Saturday, November 22, 2014

A is for Art

I discovered my passion for space history in COMM 114, the required Freshman Communications class.  In 2002, I attended a Lunch-and-Learn on Space History, which rekindled my interest in the subject.  I always learn something a little new, and the engaging speaker reminded me that there was more to unpack from that era.

Soon after the Lunch-and-Learn, I became aware of a course being offered at the nearby University of Houston - Clear Lake (UHCL), titled "International Space Politics and Technology."  The course was part of the Space & Exploration Studies concentration for UHCL's M.A. in Humanities.

I applied to the program and signed up for the course that year.  My second class that term was International Training.  The description was not very clear what "international training" referred to, but because of my interest in globalization and cultures, I took the class.

The first class was taught by Dr. Andrew Aldrin, and included U.S.-Soviet arms race theory.

The second class was taught by Dr. Anna Agathangelou, who at the time was also part of UHCL's Women's Studies department.  From reviewing my notes and what I have learned since then, I believe she was working with Transnational Feminism.

The two classes together were challenging.  Some aspects of space history can be very technocratic, and focused on the "great men."  Meanwhile, the international training discussion of the Utilitarian Discourse System brought out a history of science that I had not known.

I am beginning, very slowly, to review and digitize my notes from the two classes.  The cognitive dissonance they created in that semester was a source of great personal growth, and I am beginning to apply that learning to my life and my discourse.

One of the things that bothered me about the #shirtstorm harassment campaign, was criticism of a science writer's profession and education.  There has been a movement to change the acronym from "STEM" (Science, Technology, Engineering, and Mathematics) to "STEAM," with an "A" for "Arts."

The Arts affect how we see the world.  A friend of mine recently shared a link to this article, on "Existential Depression in Gifted Individuals.":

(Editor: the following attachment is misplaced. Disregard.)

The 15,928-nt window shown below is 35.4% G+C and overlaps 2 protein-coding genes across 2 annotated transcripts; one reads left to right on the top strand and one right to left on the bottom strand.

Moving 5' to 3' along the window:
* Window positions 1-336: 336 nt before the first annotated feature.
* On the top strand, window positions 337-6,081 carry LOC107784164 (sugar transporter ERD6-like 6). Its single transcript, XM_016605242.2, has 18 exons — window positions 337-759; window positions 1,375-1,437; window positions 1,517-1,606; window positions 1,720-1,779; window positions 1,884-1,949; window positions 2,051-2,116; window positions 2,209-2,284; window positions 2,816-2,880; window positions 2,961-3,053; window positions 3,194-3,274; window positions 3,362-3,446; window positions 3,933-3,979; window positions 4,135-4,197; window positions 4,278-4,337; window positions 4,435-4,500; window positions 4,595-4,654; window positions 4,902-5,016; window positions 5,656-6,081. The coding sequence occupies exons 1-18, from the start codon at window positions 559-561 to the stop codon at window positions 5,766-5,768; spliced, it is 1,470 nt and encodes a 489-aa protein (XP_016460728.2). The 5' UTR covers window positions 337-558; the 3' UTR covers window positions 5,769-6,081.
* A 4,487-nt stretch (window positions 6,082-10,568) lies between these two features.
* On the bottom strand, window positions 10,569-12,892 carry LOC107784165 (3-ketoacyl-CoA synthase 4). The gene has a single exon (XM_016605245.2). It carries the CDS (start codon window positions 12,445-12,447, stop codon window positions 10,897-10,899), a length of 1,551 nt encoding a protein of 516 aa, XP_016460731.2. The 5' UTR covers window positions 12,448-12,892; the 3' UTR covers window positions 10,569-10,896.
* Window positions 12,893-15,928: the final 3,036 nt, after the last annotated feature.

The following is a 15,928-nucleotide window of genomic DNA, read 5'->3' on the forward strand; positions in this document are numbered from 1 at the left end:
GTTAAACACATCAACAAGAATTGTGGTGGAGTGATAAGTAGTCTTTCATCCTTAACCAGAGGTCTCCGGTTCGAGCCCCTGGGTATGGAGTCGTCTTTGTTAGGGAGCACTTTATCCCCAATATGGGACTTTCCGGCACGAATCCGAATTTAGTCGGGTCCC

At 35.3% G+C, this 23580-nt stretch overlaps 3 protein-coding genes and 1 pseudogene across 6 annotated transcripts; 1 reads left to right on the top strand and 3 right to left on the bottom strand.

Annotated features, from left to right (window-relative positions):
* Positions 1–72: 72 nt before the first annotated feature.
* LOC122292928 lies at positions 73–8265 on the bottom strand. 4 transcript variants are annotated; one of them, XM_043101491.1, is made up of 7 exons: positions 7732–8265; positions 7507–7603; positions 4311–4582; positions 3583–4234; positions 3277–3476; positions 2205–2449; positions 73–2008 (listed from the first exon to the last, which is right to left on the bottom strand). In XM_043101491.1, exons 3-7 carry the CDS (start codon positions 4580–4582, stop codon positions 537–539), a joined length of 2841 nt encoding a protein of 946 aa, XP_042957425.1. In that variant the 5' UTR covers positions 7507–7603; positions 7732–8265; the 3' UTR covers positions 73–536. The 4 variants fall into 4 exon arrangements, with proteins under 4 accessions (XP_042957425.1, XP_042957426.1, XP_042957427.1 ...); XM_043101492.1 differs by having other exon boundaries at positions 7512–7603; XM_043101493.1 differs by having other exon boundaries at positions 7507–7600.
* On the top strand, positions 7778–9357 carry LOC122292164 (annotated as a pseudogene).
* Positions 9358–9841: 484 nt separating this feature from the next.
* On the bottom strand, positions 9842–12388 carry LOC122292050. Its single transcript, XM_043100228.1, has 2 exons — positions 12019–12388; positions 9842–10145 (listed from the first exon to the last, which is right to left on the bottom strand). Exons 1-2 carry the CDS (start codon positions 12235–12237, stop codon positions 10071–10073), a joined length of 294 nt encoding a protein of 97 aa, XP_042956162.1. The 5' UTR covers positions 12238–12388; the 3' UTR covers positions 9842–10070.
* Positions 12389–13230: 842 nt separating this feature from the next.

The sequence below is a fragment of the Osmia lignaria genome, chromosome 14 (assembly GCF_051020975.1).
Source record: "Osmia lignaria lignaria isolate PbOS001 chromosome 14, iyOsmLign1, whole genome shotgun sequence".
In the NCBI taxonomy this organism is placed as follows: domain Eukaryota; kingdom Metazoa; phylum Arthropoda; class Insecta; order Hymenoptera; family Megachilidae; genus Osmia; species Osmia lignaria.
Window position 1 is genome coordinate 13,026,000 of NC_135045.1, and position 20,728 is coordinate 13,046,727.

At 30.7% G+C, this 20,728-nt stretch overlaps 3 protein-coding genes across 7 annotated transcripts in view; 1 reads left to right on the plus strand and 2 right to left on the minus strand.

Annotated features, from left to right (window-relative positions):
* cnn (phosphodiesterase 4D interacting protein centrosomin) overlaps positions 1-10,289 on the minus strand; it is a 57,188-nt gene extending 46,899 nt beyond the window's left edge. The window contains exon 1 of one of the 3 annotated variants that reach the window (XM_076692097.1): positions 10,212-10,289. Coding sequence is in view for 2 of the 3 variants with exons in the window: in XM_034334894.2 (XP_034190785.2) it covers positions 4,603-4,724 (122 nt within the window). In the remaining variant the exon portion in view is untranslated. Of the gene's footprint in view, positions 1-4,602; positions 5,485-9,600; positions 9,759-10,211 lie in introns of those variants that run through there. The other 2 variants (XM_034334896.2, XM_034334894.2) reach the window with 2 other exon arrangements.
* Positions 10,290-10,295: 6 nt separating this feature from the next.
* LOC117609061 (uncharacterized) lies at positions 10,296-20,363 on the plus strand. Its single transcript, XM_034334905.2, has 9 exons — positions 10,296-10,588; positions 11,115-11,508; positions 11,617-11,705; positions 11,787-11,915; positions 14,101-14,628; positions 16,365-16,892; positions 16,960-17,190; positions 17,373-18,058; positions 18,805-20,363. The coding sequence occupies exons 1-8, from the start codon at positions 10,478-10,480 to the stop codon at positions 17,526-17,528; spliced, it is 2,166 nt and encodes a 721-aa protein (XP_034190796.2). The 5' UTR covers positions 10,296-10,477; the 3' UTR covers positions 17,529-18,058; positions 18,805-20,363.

When their intensity is combined with multi-potentiality, these youngsters become particularly frustrated with the existential limitations of space and time. There simply aren’t enough hours in the day to develop all of the talents that many of these children have. Making choices among the possibilities is indeed arbitrary; there is no “ultimately right” choice. Even choosing a vocation can be difficult if one is trying to make a career decision between essentially equal passion, talents and potential in violin, neurology, theoretical mathematics and international relations.
I made a point to include a STEAM theme in some of my #scishirt postings last week, because I wanted children, especially girls, to know that there are varying ways to do both.  Not always all at once, and both may not always be career options.  But doing one does not necessarily mean giving up the other.

Part of that comes from what I learned in my Humanities degree.  As an undergrad engineering student, I can remember looking down on the liberal arts as "easy classes"... even as I studied them.  I once saw a text that suggested colleges and universities pair engineers with humanities majors, called "Hu-buddies."  I was bemused to realize that, with a Humanities major, I was becoming my own Hu-buddy.

Many scientists and engineers are excellent researchers and/or have good technical skills.  Not all of us are good communicators.  Science writers and science communicators are critical to telling the science story to the general public.  Having the knowledge is not sufficient.  Communicating that knowledge is critical to good science.